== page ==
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Regional Studies

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The growth of the Italian economy (1891 – 1970): a revison of the Italian national accounts

The research aims at  revising the national accounts published by the National Institute of Statistics (ISTAT) in occasion of Italy's centennial and is financed by the Bank of Italy. In the revision we utilize the manual adopted by ISTAT in 1963. The main results we obtained until now show a relevant increase in the value added of the service sector and of the construction sector. To balance the value added also the demand side of the national accounts was revised. In particular, there was an increase in fixed investments and in the consumption of services. Furthermore we found a considerable shift from agriculture to food industry and from manufacturing to services.

The political economy of regional and local development

This research line contains several research projects which have both a theory-building objective and are commissioned by third parties, mainly local and regional governments. Research deals with the design, analysis and evaluation of policies and policy strategies aiming at the development of sub-national areas, and focuses specifically on issues concerning innovation and internationalization. Specific expertise has been developed with regard to the following issues:

  • the management of participative planning processes;
  • business support services;
  • area marketing and the management of the local/regional image;
  • the problems of policy transfer to regions in emerging economies and less developed countries;
  • international partnerships of regional and local governments.

Underground economy as the outcome of the inefficiency of the public administration and of rent seeking behaviour of the entrepreneurs

The research investigates the sectoral and geographical aspects of the underground economy and its relations with the official economy.
The aim is to study policies that will shift production, employment and demand to the official economy. In particular, theoretical analyses have neglected the issue of demand which is satisfied by underground economic activity.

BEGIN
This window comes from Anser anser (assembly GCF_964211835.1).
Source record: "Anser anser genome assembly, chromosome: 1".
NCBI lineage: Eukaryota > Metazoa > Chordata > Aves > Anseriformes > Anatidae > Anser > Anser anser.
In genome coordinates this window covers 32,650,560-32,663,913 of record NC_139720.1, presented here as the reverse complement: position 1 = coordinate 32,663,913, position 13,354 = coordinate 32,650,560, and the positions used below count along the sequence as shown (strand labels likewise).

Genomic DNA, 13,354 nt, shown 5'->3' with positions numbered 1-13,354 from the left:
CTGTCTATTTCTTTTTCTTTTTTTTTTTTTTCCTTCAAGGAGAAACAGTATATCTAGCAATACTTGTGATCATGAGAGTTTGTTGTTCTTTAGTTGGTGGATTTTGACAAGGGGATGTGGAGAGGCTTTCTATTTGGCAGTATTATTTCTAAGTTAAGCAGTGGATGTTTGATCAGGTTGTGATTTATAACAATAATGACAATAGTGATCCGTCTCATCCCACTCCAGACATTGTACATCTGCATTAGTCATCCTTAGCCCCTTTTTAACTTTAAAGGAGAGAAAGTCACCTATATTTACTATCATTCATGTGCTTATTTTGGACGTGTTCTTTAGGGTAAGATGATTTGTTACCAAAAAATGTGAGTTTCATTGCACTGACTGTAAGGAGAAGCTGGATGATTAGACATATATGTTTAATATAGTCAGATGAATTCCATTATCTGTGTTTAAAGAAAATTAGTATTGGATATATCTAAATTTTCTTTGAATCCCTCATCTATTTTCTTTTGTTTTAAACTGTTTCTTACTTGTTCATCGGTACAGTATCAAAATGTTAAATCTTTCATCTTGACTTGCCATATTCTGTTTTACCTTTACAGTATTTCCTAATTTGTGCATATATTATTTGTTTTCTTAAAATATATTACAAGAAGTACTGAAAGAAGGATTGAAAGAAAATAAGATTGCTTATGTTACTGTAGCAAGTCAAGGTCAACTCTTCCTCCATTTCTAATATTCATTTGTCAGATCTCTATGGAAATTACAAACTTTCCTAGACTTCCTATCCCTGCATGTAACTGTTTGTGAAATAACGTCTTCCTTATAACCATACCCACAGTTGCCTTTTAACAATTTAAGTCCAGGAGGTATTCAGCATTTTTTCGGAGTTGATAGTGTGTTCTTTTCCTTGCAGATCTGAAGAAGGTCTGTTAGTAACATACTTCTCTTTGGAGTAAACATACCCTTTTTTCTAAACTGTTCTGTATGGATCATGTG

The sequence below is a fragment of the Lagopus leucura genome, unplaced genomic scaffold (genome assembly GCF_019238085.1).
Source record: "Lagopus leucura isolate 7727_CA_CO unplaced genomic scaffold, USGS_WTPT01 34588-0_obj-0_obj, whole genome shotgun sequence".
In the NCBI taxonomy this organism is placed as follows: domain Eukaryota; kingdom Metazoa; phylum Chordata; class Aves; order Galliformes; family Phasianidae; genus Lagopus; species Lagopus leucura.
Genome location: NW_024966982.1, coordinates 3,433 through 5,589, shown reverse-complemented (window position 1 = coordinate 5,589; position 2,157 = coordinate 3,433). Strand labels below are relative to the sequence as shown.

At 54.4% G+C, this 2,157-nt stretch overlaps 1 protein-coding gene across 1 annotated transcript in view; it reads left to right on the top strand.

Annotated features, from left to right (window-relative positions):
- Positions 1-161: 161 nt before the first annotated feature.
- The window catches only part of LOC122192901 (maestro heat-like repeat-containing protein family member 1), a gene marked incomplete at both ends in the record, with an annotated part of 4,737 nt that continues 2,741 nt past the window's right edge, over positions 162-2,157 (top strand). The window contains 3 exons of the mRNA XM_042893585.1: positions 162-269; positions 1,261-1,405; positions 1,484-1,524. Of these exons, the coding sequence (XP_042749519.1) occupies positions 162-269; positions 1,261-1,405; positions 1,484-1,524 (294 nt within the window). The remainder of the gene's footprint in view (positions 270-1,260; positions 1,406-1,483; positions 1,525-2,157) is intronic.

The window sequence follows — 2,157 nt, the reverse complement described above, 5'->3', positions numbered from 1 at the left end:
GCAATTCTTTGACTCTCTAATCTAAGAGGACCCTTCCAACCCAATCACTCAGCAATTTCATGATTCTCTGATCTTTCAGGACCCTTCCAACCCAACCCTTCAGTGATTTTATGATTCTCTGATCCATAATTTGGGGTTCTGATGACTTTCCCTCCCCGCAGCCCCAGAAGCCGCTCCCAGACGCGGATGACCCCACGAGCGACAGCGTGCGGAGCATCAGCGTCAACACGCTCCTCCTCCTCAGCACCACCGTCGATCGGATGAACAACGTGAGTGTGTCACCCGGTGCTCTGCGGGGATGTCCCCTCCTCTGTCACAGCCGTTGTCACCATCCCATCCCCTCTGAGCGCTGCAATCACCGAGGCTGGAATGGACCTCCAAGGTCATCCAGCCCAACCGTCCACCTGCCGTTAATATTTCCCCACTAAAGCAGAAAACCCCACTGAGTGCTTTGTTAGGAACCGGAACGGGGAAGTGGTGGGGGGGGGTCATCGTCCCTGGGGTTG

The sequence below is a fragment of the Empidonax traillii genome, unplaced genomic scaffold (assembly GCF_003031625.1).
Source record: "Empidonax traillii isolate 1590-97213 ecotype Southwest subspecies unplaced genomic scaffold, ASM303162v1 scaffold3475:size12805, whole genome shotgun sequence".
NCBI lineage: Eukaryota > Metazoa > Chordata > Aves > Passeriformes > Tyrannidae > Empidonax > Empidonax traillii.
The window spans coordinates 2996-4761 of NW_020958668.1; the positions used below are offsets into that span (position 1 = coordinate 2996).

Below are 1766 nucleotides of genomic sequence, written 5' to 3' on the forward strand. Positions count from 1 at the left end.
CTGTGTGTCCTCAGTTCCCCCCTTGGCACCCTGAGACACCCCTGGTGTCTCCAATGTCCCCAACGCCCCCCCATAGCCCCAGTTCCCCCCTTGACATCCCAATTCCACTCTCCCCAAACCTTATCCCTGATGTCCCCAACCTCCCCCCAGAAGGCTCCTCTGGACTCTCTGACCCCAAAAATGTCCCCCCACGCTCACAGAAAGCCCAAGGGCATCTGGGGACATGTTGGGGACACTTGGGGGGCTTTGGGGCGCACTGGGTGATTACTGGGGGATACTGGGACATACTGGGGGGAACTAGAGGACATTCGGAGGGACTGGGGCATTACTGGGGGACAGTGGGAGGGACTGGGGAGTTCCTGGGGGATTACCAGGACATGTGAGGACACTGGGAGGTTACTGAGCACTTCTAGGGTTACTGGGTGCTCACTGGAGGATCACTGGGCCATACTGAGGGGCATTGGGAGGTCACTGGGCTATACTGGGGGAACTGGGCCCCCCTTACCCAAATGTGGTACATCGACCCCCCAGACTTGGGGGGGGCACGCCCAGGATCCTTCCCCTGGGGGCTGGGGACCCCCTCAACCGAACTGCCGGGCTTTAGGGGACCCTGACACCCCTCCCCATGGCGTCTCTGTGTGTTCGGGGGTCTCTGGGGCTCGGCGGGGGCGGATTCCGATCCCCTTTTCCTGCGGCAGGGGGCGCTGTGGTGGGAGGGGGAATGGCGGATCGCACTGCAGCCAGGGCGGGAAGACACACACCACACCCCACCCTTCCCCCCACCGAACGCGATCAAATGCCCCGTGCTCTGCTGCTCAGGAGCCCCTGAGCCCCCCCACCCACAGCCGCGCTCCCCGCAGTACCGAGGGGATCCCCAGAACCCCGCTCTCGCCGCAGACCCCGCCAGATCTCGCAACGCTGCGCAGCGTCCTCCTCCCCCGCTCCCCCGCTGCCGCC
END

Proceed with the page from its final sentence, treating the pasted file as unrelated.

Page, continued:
There are two hypothesis to be verified: the first states that the irregular economy survives because of tax evasion and irregular low paid employment; the second hypothesis considers tax evasion as a sort of extra gain due to the lack of enforcement action by the public authorities.
In the first case, eliminating the underground economy depends on an active industrial policy which will stimulate a greater competitiveness of firms whether in the official or the underground economy, for example by raising the efficiency of the system and the threshold of survival for marginal firms. In the second case, a well-devised, resolute crackdown on non-compliance would suffice to reduce the advantages of evasion.
The objectives of this line of  research are to:

  • define a model to estimate the size of the underground economy both on the supply and the demand side;
  • offer an example of applying the method to Italy’s national accounts.

Once the model has been defined and its feasibility verified, the research will:

  • assess the economic policy aspects;
  • determine the most efficient levels of government to implement policies for "emersion" and to reduce the scope of interaction between the underground economy and the illegal economy.